Review: The Sindhis–Selling Anything, Anywhere  

Partab Ramchand | Updated on: Aug 29, 2022

The Sindhi story is one of riches to rags to riches punctuated by the twin notions of hard work and enterprise 

This book is the 13th in Penguin’s multi-volume series, `The Story of Indian Business.’ In it the author examines the social and cultural infrastructure that sustains the Sindhi business and its trade networks. He also locates Sindhi business within the dynamics of the contemporary Indian diaspora and features several success stories both from India and abroad. The book emphasises the commercial inventiveness, spatial mobility and adaptability of the Sindhis—qualities crucial to building successful cosmopolitan businesses.

The business skills of the Sindhis have been well documented for years. They are respected and even feared in any field of endeavour they adopt.

As Gurcharan Das in his introduction to the book puts it succinctly, “The secret sauce of Sindhi business is made from the following four ingredients—the compulsion to strike out on one’s own, the will to succeed, surviving hard knocks and bouncing back after things go wrong, the readiness to travel anywhere and develop new markets and the knack of building a symbiotic web of family members and fellow Sindhis in distance places and tapping into this network when required.’’

The success of the Sindhis has not come overnight but is a result of having to overcome the horrors of Partition followed by hard work, enterprise and the willingness to change to any new surroundings. Wherever the Sindhi has gone anywhere in the world to set up his business he has not only made a success of it but has also adapted to the food, culture and customs of that country.

Hard work and dynamism

The bold and adventurous nature of the Sindhis has taken them to every nook and corner of the world. They have earned a name for their hard work and dynamism in every continent and even in places which are barely known.

They are driven by ambition, eager to earn loads of money and give their family the best of everything and to this end the Sindhis have never been shy of tackling new initiatives, branching out into new businesses hitherto unexplored by the community and making a success of it.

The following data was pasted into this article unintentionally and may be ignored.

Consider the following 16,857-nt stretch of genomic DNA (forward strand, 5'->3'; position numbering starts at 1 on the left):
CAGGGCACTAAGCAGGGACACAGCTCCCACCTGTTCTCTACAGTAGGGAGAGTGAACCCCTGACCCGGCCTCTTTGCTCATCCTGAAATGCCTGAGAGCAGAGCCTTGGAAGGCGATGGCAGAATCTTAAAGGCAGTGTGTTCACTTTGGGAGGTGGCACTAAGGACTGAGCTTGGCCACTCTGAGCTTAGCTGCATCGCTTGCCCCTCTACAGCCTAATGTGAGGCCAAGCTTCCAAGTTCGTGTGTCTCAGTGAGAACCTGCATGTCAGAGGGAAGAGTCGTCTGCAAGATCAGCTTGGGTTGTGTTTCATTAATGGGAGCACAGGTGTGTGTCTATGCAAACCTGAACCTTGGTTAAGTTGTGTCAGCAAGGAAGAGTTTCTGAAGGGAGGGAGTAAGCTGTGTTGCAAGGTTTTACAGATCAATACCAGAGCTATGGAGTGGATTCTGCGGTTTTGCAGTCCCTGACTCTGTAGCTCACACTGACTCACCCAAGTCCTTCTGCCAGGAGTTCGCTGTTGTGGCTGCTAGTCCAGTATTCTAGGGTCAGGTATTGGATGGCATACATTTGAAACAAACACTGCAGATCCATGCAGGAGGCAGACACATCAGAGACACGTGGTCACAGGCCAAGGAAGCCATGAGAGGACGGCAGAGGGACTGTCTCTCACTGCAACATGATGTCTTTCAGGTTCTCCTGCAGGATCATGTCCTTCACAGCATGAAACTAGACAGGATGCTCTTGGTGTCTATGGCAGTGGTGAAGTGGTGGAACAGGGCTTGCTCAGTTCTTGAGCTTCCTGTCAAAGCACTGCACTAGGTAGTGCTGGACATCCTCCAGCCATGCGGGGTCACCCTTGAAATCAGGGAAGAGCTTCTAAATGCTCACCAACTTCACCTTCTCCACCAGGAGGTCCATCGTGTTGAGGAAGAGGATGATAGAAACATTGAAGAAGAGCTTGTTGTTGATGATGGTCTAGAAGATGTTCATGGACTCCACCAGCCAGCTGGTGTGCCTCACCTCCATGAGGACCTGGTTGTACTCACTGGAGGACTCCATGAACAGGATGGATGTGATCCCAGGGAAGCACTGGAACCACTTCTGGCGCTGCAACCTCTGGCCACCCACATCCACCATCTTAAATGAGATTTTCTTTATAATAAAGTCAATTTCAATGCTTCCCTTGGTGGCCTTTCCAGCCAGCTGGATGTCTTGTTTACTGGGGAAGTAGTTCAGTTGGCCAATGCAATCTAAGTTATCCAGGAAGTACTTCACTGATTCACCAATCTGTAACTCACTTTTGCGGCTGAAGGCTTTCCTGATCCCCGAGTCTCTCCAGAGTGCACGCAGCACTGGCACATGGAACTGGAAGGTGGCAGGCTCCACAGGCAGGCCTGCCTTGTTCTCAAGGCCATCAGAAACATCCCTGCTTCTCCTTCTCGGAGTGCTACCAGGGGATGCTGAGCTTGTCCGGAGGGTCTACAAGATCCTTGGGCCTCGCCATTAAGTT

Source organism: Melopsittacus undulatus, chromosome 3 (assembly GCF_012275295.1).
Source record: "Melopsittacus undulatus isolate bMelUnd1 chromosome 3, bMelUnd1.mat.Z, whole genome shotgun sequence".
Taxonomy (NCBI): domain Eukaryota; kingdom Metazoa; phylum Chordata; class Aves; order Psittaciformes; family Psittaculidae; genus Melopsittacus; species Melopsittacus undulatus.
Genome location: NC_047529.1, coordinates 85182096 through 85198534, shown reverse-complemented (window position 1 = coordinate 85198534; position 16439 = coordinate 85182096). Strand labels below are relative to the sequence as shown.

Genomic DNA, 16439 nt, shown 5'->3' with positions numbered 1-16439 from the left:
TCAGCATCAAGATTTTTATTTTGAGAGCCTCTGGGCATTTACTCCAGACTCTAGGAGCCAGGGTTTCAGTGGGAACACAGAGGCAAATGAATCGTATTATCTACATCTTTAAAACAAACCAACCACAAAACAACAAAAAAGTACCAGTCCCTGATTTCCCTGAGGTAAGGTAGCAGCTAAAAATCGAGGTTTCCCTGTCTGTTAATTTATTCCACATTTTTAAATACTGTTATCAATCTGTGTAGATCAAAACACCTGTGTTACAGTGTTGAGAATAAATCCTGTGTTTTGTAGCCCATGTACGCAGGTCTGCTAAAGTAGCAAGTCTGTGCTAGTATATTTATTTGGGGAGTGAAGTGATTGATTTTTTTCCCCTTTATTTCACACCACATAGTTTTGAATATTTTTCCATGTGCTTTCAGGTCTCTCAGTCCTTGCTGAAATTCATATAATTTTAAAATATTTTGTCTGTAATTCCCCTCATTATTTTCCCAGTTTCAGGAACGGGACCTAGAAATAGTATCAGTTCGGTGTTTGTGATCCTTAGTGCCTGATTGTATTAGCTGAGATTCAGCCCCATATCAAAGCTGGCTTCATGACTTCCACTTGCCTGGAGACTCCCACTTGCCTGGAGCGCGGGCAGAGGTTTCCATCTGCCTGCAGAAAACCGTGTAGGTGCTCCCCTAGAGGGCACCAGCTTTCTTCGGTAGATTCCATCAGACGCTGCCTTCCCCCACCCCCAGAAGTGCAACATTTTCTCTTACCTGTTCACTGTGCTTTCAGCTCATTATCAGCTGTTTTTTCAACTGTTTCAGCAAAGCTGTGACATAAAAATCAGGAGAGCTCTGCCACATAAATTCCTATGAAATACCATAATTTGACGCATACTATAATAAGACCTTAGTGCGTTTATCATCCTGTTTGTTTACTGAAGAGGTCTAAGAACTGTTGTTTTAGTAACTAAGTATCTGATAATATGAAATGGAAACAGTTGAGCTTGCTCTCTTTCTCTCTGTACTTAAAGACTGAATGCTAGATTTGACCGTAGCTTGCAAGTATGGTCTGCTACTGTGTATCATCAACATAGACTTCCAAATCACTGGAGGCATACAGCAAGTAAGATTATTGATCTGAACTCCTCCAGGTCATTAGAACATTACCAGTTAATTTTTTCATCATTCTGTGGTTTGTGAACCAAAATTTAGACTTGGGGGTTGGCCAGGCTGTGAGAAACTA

In many cases the children have expanded the business their father has built and the concern has gone from strength to strength, expansion in every way being the name of the game.

There have been success stories involving the Sindhis going back well over a century and more as the author notes but if one has to pinpoint from where to appreciate the achievements of the community it has to be Partition which is a defining event of contemporary Sindhi history and identity.

Back then in Sindh the Hindus were a prosperous minority. Partition uprooted them forcibly and dispossessed them of their livelihood and assets. Fleeing across the border with their meagre belongings they settled down in various places in India doing whatever work they could obtain. But the innate business acumen was always there and from humble beginnings they branched out to bigger things not only in India but everywhere round the world.

Fundamentally, the Sindhi story is one of riches to rags to riches punctuated by the twin notions of hard work and enterprise, generally making it on their own steam with little outside help from the State or anyone else.

The Sindhi enterprise is best summed up by the items they sold initially all over the country. These were made in Ulhasnagar a town near Bombay where several families settled down in the period immediately following partition. The items were packed with the label “Made in USA” which did not mean America but Ulhasnagar Sindhi Association!

Falzon traces the growth of the well-known worldwide Sindhi business firms of Chanrai, Chellarams, Choitram, Moorjanis and Harilelas—as well as the phenomenal success story of the Hinduja brothers—and how they adapted to local conditions when laws were changed in those countries which affected outsiders.

The Sindhis either adapted by taking in locals as their partners as required or went elsewhere to try out their fortunes. Thanks to their business acumen they invariably succeeded while making these compromises or changes. With their flexible approach they have also managed to keep in touch with changing trends and the need to alter the line of their businesses whenever required.

Shrewd business sense

Sindhis have generally been welcomed anywhere for their shrewd business sense, their willingness to adapt and change and with their expertise in setting up many successful ventures they have been able to boost the economy of the nation.

From textiles to electronics, from real estate to the hospitality industry, from the mail order business to film production, Sindhis have made their mark in every field. In several cases they have turned out to be highly influential, merging smoothly with the high and mighty, the rich and famous of that country.

If the Sindhi has the image of ostentatious living, who enjoys the best things in life, it is not far from the truth. But Sindhis have also been in the forefront when it comes to philanthropy, setting up charities or building hospitals. Some of the leading hospitals in the country bear Sindhi names.

To sum it up, Falzon’s is an accurate account of the journey of the Sindhis towards business excellence and the ability to “sell anything, anywhere.’’

(The reviewer is a senior journalist and author of several books)

Check out the book on Amazon

The Sindhis: Selling anything anywhere.  
Author: Mark – Anthony Falzon
Publisher: Penguin
Price: ₹299
Pages: 256

Published on August 29, 2022
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